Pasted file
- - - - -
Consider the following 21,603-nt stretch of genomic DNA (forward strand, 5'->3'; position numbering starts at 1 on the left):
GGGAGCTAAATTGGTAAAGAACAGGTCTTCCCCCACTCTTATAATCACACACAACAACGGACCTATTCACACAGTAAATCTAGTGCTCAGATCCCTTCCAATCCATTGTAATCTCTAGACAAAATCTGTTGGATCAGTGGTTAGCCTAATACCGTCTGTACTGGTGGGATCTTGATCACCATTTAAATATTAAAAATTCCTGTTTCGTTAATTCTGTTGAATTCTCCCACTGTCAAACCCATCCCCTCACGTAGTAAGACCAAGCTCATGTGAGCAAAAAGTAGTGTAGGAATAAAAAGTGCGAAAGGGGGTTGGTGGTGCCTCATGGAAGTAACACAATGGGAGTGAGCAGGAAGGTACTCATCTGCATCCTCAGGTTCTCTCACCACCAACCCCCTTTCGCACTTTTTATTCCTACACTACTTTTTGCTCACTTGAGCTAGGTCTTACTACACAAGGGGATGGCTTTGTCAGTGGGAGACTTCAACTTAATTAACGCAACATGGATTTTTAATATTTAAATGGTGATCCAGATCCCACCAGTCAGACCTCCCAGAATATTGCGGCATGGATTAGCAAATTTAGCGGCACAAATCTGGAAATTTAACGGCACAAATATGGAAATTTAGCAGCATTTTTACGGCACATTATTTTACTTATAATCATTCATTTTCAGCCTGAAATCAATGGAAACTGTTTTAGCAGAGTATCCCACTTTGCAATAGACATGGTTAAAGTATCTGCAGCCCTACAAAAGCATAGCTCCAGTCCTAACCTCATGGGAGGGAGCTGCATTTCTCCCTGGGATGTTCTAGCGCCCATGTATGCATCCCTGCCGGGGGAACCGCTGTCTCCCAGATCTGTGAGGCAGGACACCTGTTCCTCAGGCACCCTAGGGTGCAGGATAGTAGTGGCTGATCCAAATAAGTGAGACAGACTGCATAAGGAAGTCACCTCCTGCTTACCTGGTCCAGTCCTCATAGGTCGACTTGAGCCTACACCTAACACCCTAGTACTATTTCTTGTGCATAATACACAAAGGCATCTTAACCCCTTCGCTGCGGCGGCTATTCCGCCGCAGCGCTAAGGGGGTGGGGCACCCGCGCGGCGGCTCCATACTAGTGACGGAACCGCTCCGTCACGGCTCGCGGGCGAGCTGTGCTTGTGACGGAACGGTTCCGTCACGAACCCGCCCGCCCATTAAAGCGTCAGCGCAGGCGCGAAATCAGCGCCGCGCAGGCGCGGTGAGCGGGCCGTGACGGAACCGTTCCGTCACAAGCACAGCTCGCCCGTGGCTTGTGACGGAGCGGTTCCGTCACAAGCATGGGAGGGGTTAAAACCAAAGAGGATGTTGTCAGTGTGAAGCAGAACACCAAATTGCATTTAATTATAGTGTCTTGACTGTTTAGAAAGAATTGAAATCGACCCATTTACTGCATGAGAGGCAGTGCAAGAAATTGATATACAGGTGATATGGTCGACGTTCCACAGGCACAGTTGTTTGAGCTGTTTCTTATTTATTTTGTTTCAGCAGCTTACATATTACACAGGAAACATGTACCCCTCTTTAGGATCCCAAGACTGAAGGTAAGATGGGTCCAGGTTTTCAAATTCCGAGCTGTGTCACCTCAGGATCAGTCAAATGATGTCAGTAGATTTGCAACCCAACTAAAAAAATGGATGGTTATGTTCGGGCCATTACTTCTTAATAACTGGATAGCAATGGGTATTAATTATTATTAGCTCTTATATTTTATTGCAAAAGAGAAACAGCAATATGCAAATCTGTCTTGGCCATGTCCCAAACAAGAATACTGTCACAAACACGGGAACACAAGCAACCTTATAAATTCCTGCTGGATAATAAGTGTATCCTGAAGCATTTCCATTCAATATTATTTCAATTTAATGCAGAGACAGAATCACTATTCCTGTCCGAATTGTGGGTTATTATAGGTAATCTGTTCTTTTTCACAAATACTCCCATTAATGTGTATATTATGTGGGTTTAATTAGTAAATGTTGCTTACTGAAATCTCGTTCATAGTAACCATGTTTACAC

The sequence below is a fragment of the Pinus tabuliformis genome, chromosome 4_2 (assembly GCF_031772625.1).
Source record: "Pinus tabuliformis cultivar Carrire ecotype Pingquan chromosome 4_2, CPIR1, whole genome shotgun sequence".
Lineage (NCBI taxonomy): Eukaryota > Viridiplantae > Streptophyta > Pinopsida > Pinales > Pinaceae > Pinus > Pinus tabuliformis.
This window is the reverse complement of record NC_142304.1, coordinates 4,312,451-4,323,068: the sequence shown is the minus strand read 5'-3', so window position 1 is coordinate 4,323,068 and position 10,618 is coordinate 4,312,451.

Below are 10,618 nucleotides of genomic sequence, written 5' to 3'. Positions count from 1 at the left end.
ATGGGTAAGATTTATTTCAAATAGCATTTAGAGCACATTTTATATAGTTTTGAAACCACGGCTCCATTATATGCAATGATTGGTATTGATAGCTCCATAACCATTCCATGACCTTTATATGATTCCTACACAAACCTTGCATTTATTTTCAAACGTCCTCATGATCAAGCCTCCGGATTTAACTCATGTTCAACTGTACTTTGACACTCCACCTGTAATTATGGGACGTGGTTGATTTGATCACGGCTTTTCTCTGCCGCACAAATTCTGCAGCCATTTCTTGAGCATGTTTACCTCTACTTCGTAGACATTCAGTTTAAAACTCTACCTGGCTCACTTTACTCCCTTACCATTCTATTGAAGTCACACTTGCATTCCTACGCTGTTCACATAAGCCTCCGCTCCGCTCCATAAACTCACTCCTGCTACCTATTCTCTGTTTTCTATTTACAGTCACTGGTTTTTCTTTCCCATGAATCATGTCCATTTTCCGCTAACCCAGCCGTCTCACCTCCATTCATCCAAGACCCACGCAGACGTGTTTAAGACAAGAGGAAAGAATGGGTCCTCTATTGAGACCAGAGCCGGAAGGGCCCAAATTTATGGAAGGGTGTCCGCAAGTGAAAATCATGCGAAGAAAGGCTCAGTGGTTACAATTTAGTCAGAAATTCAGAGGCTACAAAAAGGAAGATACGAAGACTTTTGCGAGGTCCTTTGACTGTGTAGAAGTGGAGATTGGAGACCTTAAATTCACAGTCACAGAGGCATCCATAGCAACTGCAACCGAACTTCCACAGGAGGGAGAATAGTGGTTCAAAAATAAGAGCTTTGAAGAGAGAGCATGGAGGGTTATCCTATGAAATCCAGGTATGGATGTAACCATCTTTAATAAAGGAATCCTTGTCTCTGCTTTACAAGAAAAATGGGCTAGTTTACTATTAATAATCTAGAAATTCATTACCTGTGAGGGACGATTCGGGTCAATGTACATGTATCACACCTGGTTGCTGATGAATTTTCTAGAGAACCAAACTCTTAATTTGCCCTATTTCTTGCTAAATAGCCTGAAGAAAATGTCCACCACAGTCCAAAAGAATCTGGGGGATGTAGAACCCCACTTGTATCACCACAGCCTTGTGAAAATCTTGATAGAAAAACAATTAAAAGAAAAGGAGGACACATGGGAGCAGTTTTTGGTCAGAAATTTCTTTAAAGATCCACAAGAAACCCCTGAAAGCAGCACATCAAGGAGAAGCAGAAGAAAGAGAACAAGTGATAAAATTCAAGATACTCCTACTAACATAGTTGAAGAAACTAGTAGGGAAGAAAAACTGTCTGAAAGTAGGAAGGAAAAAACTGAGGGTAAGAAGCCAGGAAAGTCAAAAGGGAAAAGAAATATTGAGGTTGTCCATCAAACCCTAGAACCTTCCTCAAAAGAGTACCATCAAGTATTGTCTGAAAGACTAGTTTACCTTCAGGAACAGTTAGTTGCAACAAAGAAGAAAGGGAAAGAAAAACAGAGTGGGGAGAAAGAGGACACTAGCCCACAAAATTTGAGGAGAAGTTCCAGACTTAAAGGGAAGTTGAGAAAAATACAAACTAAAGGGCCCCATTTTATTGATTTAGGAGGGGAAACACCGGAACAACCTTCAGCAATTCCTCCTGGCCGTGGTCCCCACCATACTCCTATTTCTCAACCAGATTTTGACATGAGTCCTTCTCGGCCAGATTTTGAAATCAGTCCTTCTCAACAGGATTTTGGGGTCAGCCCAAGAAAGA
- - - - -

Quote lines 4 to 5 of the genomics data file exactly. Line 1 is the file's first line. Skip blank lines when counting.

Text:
Source record: "Pinus tabuliformis cultivar Carrire ecotype Pingquan chromosome 4_2, CPIR1, whole genome shotgun sequence".
Lineage (NCBI taxonomy): Eukaryota > Viridiplantae > Streptophyta > Pinopsida > Pinales > Pinaceae > Pinus > Pinus tabuliformis.